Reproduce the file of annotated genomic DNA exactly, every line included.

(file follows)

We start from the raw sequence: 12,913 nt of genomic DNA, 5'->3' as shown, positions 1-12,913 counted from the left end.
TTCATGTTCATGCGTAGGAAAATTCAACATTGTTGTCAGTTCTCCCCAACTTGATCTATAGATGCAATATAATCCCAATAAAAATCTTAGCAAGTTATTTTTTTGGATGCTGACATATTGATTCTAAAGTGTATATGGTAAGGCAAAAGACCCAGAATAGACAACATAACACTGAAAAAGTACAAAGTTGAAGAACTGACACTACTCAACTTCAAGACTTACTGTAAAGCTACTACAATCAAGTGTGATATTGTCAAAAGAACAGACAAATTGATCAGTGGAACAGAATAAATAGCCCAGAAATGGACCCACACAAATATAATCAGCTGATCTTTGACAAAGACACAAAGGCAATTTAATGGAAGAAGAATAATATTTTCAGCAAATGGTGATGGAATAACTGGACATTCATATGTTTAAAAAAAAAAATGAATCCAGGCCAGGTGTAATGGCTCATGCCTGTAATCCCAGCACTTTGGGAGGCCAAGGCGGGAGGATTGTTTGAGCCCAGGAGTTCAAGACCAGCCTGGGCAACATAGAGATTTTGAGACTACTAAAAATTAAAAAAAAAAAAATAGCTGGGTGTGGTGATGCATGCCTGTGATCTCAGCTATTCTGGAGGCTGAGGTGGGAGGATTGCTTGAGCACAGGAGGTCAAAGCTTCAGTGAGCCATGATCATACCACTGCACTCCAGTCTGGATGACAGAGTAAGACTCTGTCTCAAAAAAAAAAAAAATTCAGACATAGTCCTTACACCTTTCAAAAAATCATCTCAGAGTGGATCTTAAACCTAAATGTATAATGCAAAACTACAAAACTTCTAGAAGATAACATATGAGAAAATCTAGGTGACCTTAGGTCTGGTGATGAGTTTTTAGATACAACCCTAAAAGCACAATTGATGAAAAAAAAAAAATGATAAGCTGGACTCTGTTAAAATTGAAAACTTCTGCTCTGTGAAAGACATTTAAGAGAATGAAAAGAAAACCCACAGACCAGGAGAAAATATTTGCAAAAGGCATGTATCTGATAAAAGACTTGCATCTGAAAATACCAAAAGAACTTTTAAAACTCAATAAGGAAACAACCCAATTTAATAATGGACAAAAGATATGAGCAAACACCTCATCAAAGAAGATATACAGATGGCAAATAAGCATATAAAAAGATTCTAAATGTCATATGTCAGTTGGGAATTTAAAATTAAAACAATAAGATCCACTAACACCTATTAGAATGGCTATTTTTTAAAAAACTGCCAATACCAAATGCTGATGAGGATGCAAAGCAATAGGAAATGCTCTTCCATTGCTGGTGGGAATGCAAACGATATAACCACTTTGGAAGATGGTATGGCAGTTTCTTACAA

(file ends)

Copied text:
We start from the raw sequence: 12,913 nt of genomic DNA, 5'->3' as shown, positions 1-12,913 counted from the left end.
TTCATGTTCATGCGTAGGAAAATTCAACATTGTTGTCAGTTCTCCCCAACTTGATCTATAGATGCAATATAATCCCAATAAAAATCTTAGCAAGTTATTTTTTTGGATGCTGACATATTGATTCTAAAGTGTATATGGTAAGGCAAAAGACCCAGAATAGACAACATAACACTGAAAAAGTACAAAGTTGAAGAACTGACACTACTCAACTTCAAGACTTACTGTAAAGCTACTACAATCAAGTGTGATATTGTCAAAAGAACAGACAAATTGATCAGTGGAACAGAATAAATAGCCCAGAAATGGACCCACACAAATATAATCAGCTGATCTTTGACAAAGACACAAAGGCAATTTAATGGAAGAAGAATAATATTTTCAGCAAATGGTGATGGAATAACTGGACATTCATATGTTTAAAAAAAAAAATGAATCCAGGCCAGGTGTAATGGCTCATGCCTGTAATCCCAGCACTTTGGGAGGCCAAGGCGGGAGGATTGTTTGAGCCCAGGAGTTCAAGACCAGCCTGGGCAACATAGAGATTTTGAGACTACTAAAAATTAAAAAAAAAAAAATAGCTGGGTGTGGTGATGCATGCCTGTGATCTCAGCTATTCTGGAGGCTGAGGTGGGAGGATTGCTTGAGCACAGGAGGTCAAAGCTTCAGTGAGCCATGATCATACCACTGCACTCCAGTCTGGATGACAGAGTAAGACTCTGTCTCAAAAAAAAAAAAAATTCAGACATAGTCCTTACACCTTTCAAAAAATCATCTCAGAGTGGATCTTAAACCTAAATGTATAATGCAAAACTACAAAACTTCTAGAAGATAACATATGAGAAAATCTAGGTGACCTTAGGTCTGGTGATGAGTTTTTAGATACAACCCTAAAAGCACAATTGATGAAAAAAAAAAAATGATAAGCTGGACTCTGTTAAAATTGAAAACTTCTGCTCTGTGAAAGACATTTAAGAGAATGAAAAGAAAACCCACAGACCAGGAGAAAATATTTGCAAAAGGCATGTATCTGATAAAAGACTTGCATCTGAAAATACCAAAAGAACTTTTAAAACTCAATAAGGAAACAACCCAATTTAATAATGGACAAAAGATATGAGCAAACACCTCATCAAAGAAGATATACAGATGGCAAATAAGCATATAAAAAGATTCTAAATGTCATATGTCAGTTGGGAATTTAAAATTAAAACAATAAGATCCACTAACACCTATTAGAATGGCTATTTTTTAAAAAACTGCCAATACCAAATGCTGATGAGGATGCAAAGCAATAGGAAATGCTCTTCCATTGCTGGTGGGAATGCAAACGATATAACCACTTTGGAAGATGGTATGGCAGTTTCTTACAA